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Experiences of older people using services affected by fragmentation across local health and care systems, warns CQC
Those working within health and adult social care services are passionate about providing the best possible experience to the older people within their care.
However, their efforts can be compromised by the competing priorities, performance measures and accountabilities of their employing organisations. Collectively, this can limit choice and can make movement between services seem confusing and fragmented.
This is one the key themes we have found, having completed a third of our Government-commissioned reviews that explore how well local systems work together to support and care for people aged over 65.
Following the Government’s additional investment of £2bn for local authorities to spend on adult social care as part of the Spring Budget announcement, the Secretaries of State for Health and for Communities and Local Government asked us to review how those aged over 65 access and move between health and care services in targeted local authority areas.
We have published our first six local system reviews already covering the following areas: Halton, Bracknell Forest, Stoke-on-Trent, Hartlepool, Manchester and Trafford.
Today (Tuesday 19 December) and based only on these six reviews, we have summarised our emerging findings in an interim report. Our Board of executive and non-executive directors will discuss this in the public session of their meeting later this morning.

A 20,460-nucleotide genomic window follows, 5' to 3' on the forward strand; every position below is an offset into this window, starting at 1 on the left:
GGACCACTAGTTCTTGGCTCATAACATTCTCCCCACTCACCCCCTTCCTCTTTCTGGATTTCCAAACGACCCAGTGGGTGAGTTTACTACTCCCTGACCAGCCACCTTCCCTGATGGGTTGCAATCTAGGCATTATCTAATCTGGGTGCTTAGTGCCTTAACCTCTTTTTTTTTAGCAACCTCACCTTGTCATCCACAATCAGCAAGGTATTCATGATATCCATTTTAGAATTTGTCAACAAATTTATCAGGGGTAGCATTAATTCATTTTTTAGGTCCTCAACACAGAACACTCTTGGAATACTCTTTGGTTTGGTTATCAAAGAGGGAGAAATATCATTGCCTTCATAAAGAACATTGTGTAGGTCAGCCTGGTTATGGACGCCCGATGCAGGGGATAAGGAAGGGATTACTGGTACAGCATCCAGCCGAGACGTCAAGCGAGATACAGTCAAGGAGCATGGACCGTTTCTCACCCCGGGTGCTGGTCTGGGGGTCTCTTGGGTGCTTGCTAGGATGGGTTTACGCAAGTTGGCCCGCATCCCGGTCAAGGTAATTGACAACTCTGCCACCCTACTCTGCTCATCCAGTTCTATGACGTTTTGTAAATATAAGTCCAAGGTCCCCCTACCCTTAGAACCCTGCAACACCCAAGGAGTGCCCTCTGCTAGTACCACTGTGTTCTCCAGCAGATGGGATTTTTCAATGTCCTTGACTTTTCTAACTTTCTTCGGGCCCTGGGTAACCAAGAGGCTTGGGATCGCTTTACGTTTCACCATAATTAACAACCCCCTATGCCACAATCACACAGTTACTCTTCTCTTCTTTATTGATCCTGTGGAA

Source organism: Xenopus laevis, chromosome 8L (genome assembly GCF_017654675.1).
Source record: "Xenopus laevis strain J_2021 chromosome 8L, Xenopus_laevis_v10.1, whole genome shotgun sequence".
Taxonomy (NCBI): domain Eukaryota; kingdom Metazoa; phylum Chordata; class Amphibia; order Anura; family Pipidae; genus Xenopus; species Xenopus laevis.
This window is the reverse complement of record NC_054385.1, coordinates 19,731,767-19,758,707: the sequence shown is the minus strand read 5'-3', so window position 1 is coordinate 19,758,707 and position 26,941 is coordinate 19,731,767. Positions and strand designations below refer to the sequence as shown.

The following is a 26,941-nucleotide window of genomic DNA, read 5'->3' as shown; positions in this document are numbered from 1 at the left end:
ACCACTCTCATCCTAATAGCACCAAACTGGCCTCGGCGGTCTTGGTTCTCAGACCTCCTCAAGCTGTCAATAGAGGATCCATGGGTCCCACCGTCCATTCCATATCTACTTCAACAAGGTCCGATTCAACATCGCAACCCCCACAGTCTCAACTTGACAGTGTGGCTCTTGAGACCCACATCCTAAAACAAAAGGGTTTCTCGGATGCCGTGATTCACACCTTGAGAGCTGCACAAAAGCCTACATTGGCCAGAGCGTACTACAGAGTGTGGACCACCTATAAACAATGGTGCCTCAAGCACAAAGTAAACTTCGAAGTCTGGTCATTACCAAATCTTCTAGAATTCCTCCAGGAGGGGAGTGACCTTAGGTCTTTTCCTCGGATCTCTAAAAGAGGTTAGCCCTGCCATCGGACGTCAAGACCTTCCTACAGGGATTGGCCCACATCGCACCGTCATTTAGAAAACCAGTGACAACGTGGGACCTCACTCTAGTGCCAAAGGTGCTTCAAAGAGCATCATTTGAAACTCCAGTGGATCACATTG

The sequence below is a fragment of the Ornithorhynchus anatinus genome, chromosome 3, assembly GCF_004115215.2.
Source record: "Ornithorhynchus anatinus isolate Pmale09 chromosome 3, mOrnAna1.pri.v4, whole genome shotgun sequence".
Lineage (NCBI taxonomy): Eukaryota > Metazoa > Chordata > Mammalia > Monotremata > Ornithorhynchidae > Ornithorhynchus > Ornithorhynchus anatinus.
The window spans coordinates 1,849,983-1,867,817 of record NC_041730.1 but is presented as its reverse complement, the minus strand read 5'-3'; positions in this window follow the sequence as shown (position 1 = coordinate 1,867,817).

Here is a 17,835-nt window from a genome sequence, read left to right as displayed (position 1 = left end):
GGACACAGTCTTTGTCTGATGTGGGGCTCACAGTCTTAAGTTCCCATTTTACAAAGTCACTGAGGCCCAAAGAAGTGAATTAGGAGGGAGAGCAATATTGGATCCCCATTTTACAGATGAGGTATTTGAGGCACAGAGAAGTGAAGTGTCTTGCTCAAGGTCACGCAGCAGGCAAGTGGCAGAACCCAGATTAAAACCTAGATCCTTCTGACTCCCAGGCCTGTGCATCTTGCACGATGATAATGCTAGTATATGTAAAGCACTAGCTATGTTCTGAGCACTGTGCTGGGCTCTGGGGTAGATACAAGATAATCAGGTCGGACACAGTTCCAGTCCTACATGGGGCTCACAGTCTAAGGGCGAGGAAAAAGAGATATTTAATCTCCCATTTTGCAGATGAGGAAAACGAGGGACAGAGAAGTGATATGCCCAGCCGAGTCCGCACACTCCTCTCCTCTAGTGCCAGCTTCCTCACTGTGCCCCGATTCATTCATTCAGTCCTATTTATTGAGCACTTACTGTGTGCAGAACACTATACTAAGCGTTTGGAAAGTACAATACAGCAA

Prof Steve Field, chief inspector of general practice and integrated care, who is the executive lead for this work, said: “From the six local systems we have reviewed in our report, we appreciate that many leaders are embracing and steering programmes of complex transformation already that are focused on improving integration and personalisation. Also, we have found staff who are passionately committed to providing the best possible experience of older people within their care.
“However, despite these good intentions, the ‘whole system approach’ that focuses on integrated and person-centred care is not being realised as best as it could. We have identified three themes that could act as a barrier to integration: how providers and commissioners work together; capacity, market supply and workforce issues; and, the need to look beyond delayed transfers of care in isolation to resolve the problems that local systems are facing.
“In too many instances, this means that older people find the experience of moving between health and social care services confusing. Too often, care is fragmented, choice is limited and people are uncertain about who is coordinating their care needs. Many people are worrying about what support will be in place when they return home from hospital, or who will be there to give their carer a break from looking after them full-time.
“In response, we encourage all system partners to have a clearly communicated health and social care offer that responds to people’s local needs; to provide a stronger focus on wellbeing initiatives that can help people to stay out of hospital; and to address variation that can inhibit people’s access and choice.
“These are our interim findings and suggestions for improvement at this stage. We will report to the Secretaries of States for Health and Communities & Local Government again in the summer once we have completed all 20 reviews.”
Once we have completed the 20 reviews from across the country, we will publish a national report for the Secretaries of State for Health and for Communities and Local Government in the summer.
- Last updated:
- 19 December 2017